Sunday, January 23, 2011

The Marketplace of Revolution


While I'm waiting for my copy of Ratification, I started reading T.H. Breen's The Marketplace of Revolution.  His focus is on the consumer society that was already in place before the revolution and how their "boycott" of British goods played a significant part in the revolution.  The introduction is very good, noting the display of early consumer goods in the Wallace Gallery of the Colonial Williamsburg, pointing to this particular teapot and the ironic message it carried.  There were many times the colonists could have rebelled, dating back to the 1688 Glorious Revolution, but they picked a particular time and place.  It will be very interesting to read how he interprets this.

14 comments:

  1. Great photo! I've read parts of that book. You should post some thoughts on it while we wait on the next discussion.

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  2. Read chapter 1 last night. Very interesting. Basically, America was a vast consumer society aby the 1760s and the prime market of British goods. Colonists went into serious debts to have a taste of "Mother England" in their homes, and Breen notes that it was much easier for women to buy ready made fabric than it was to spin and weave it themselves. So much for the theory of the hardworking farmer and yeoman content to carve out his niche or piece of the earth. But, when push came to shove, first with the stamp act and later with the tea revolt, Americans had learned the power of the consumer.

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  3. Breen went onto note in his amusing "Tale of the Hospitable Consumer" that Americans were too gracious to their British guests during the 7 Years War, treating the soldiers to relatively lavish meals, giving their sense of hospitality. I suppose it was also their way to repay them for defending the colonies. Seems the Parliament greatly overvalued American wealth, figured they could cover the big tax they imposed on the colonies, only to find out this was the straw that broke the camel's back.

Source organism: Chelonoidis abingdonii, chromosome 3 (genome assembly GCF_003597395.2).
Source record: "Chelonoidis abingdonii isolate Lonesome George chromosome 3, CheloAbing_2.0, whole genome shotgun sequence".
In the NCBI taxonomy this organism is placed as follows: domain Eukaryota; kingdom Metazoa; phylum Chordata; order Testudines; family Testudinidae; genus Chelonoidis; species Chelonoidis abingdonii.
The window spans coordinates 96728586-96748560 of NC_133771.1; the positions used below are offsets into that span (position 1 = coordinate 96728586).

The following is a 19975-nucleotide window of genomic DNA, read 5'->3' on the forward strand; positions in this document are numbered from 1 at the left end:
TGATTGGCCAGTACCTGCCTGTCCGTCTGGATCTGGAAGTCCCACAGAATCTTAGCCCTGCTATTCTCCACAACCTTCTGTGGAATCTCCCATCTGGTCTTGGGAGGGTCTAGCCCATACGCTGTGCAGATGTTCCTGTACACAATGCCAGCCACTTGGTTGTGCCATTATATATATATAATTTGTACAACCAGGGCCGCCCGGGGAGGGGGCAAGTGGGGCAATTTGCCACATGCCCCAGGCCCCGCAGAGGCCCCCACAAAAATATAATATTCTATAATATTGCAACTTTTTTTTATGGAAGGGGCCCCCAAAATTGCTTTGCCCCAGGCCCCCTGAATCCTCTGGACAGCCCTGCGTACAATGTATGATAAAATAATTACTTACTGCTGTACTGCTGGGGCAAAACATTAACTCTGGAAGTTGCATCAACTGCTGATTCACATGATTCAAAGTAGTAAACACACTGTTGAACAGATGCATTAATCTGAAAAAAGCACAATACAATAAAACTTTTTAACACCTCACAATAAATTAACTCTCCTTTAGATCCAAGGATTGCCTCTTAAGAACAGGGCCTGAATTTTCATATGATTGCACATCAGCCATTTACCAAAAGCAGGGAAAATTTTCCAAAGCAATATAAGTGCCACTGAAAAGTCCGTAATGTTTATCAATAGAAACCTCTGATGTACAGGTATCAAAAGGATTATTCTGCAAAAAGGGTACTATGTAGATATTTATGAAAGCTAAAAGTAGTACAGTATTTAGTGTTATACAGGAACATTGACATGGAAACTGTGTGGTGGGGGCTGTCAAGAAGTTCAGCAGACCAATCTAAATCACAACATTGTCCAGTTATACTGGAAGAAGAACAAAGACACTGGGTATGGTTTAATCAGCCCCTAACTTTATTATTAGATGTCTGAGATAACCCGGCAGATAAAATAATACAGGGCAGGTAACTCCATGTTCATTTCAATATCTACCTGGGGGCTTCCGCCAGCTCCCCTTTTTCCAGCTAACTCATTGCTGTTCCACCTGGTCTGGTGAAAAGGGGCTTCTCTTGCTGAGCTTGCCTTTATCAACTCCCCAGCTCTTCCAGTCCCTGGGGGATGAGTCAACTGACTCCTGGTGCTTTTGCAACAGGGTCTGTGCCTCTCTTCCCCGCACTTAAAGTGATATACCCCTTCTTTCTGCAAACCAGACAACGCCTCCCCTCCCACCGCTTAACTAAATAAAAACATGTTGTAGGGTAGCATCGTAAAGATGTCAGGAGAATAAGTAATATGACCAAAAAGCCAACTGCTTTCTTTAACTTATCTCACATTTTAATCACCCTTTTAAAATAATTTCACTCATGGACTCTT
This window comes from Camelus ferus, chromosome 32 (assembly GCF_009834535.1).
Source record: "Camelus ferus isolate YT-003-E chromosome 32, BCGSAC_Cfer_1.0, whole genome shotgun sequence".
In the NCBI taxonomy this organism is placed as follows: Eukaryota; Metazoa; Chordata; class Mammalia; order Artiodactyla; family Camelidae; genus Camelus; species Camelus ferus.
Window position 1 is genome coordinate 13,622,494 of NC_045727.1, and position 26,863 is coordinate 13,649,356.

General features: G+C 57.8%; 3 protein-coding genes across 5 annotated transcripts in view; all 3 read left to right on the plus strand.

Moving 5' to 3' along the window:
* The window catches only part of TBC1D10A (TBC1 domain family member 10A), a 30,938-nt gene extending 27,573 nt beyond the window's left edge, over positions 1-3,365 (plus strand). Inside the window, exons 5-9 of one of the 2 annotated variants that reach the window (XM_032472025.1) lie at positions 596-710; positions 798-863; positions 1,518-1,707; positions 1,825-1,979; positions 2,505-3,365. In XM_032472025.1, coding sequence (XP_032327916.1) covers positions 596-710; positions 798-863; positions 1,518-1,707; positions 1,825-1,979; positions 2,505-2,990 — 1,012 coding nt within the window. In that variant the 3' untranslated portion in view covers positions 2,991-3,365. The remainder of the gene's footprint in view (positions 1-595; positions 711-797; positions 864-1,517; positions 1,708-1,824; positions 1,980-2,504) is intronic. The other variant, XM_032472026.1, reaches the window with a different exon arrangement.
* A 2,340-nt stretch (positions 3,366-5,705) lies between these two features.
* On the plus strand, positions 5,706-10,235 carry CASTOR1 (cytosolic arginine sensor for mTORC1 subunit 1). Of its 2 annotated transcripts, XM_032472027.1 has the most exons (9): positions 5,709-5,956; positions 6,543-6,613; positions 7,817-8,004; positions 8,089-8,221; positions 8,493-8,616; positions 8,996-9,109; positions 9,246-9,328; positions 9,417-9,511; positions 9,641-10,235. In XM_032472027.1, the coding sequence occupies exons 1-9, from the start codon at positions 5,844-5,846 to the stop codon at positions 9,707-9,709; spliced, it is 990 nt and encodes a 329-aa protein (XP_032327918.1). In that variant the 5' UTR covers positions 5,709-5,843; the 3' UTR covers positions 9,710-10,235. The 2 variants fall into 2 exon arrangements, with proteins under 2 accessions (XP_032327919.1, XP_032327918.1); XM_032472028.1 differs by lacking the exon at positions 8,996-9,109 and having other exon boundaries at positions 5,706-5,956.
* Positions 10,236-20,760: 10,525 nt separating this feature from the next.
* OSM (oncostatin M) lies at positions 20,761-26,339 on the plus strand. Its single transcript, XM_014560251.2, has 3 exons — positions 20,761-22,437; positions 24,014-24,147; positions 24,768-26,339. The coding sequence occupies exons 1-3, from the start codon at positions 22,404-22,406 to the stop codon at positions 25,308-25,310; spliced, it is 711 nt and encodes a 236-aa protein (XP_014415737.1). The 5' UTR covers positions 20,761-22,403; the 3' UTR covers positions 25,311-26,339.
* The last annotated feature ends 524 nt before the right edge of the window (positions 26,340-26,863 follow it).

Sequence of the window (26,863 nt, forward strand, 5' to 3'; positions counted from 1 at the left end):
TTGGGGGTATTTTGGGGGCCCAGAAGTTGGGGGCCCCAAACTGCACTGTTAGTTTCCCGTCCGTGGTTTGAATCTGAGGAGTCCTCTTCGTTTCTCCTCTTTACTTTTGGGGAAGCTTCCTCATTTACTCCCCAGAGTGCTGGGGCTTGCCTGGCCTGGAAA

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  4. Interesting. I pulled the copy of my book -- I may look at it again as I have time. This is basically the argument made by Woody Holton, in his "Forced Founders."

    He emphasizes the position of non-elites, but as I recall has a chapter on Washington who was so far in debt to the mother country that separation from England seemed very appealing. The call to only consume American-made goods also affected Americans' lifestyles.

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  5. It doesn't so much appear that Americans were looking for a way to relieve their debt burden, as it was using their consumer power to force the issue. According to Breen, Americans felt they were supporting Britain, not the the other way around.